one or all of them. The state goTern
xnent would hare gone on very much the
same in any case.
The constitution Is supposed to contain
the fundamental law of the state, but
not one of these question* was really
fundamental, for the nature of the gov
ernment was not remotely affected by
any of them. And It is because the con
stitution contains so much that It not
fundamental, that might appropriately
be left an open subject for legislation,
that It Is so often necessary to amend
1: and that its amendment Is a matter
of so little Interest to the public. The
moral of the frequent amendment of the
constitution and of the failure of the
public to interest Itself in the process Is
that state constitutions should be sim
plified co as to conform to the model of
the federal Constitution and contain only
The fundamental law.
If nothing that could not properly and
reasonably be made the suM.-vt ' lf lr 'K' t '
lative enactment were crowded Into a
state constitution there Matt be little
occasion for its amendment. Th< • S
no giiin from including in the organic in
strument anything that Is disputatious
or anything about which the public mind
Is subject to change, for pen aneney Is
not •e'-ured. th*» alteration ol a state
constitution being only a I:ttV more dif
ficult then the alteration of a fctatute;
whereas respect for ihe «-\Ttc consilru
tion would be greatly hei»;'iit*ned if it
were not the subject of incessant amend
ment. The federal Constitution would
ever have l>evoin<* the ven.-mb'.e instru
ment it 1« If It were amended annually
n three or four particular*
The cousiderateness of tl-» Interbor
ough company has never bet n fully un
derstood or appreciated by the people of
New York. The tO^sndlefwwer lamps
;n the subway, it appears, were not
adopted through any desire tor economy
but, as Mr. Hedley, the manager, testi
lieil. solely to provide a "soothing light"
for the eye* of the passengers. The
company tried 16-eaudlepower lights at
!.-n< ! .r v>t\,-d with genune alarm the
painful effect of the unaecusK mcd blar.e
upon the eyes of its patrons. Passengers
were observed to shield their faces from
the dazzling Illumination and to give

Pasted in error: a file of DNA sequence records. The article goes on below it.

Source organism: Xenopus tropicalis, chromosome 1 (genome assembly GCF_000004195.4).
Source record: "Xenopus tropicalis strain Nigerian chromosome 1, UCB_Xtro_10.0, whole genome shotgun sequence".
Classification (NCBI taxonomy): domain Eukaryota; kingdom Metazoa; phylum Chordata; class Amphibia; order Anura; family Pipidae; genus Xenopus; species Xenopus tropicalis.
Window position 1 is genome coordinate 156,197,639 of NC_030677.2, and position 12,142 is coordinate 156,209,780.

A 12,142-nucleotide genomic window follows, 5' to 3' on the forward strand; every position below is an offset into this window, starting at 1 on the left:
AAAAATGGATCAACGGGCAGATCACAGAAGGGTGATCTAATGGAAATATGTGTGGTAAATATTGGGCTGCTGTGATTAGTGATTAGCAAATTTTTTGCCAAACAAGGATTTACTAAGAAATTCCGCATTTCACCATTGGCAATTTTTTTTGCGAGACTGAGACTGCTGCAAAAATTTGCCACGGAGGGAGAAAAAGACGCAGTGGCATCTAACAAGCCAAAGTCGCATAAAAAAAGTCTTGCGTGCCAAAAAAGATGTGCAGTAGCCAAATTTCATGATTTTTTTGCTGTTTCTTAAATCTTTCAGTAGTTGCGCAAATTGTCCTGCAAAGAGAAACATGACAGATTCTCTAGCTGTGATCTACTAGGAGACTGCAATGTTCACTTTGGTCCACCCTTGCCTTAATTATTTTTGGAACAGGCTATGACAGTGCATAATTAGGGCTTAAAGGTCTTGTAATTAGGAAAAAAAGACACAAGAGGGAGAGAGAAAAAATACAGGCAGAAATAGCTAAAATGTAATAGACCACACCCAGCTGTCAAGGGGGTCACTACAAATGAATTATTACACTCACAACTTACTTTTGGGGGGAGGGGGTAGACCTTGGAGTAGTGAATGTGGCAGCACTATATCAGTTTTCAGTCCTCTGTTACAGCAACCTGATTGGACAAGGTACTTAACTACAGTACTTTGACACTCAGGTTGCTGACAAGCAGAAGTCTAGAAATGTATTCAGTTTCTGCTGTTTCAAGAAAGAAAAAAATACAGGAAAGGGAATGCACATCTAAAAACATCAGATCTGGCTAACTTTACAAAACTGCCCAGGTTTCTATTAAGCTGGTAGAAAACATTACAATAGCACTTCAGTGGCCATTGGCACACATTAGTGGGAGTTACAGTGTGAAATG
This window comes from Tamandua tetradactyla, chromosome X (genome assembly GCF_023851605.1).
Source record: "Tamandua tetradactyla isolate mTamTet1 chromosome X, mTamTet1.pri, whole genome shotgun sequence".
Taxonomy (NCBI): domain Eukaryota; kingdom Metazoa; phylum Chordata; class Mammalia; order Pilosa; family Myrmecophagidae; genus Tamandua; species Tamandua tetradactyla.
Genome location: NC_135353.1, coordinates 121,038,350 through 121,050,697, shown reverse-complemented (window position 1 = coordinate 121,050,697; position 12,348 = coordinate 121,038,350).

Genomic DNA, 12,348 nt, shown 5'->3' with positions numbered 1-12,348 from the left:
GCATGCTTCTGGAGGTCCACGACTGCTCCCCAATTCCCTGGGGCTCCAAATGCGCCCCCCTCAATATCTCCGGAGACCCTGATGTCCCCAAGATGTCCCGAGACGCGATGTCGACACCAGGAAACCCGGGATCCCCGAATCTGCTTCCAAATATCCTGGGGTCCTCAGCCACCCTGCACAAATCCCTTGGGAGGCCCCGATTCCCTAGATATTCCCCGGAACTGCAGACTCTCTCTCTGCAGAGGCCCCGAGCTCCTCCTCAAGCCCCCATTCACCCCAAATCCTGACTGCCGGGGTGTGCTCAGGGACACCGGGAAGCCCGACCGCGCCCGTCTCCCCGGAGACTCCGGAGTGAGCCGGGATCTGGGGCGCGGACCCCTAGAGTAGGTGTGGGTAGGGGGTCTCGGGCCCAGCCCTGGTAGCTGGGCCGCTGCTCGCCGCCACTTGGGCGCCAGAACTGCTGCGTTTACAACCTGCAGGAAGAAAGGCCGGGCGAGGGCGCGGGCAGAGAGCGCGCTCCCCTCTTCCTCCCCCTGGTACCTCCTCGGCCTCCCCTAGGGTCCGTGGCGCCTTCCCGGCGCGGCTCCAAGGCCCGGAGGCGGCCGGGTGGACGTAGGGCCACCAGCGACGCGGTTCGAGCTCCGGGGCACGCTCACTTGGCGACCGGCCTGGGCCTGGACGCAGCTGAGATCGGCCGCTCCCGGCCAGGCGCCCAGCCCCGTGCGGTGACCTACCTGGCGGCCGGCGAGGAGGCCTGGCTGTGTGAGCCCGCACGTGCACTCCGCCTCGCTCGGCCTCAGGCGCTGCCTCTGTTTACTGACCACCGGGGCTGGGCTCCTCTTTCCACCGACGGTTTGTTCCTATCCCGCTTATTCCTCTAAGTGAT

every indication of distress. So the In
terborough company, ever solicitous for
the comfort of the public, had 10-ean
dlepower lamps specially made and In
stalled them on Its train*. And now
that the ungrateful people co«nplaln that
there is not light enough, the company,
always anxious to please, will hasten to
return to the stronger lights. The odd,
I • comforting light, so pleasant to the
eye* of a man reading his newspaper.
I* to go. giving place to a dazzling glare
that will drive subway passengers to
wearing black goggles again for their
The ojieratore of the 6ubway appear
to follow faithfully the old (ireek motto,
"Nothing in excess." They n .old < s
of light on their trains, taking their
funet'on of performing a publi'' service
ro seriously that they prefer to do what
Is jrood for the people rather than what
the people like. In the same way they
firmly resitted for a long t me the un
reasonable demand of many for an ex
cessive number of doors ln their cars.
It has never been explained what moral
or material advantage there was to the
passengers ln the avoidance of excess in
entrances and exits, but then' can hardly
be any doubt that In some wuy it soothed
them to be propelled through a narrow
r-aFKagp by the strong right foot of a
husky platform man.
Ko. too. the Interborough avoids excess
or seats ln its trains. The change from
a sitting to a standing posture soothes
our sedentary population. To stand from
Brooklyn Bridge to 137 th street is not
too much comfort for the public, for if
it were, you may l>e sure the careful
Interliorough would find some way to
avoid the excess. Kxcess of space In Its
trains It avoids at all hours of the day
with a skill that bring* murmurs of joy
ful astonishment fr«.m the uninitiated,
and Its determination to eschew all ex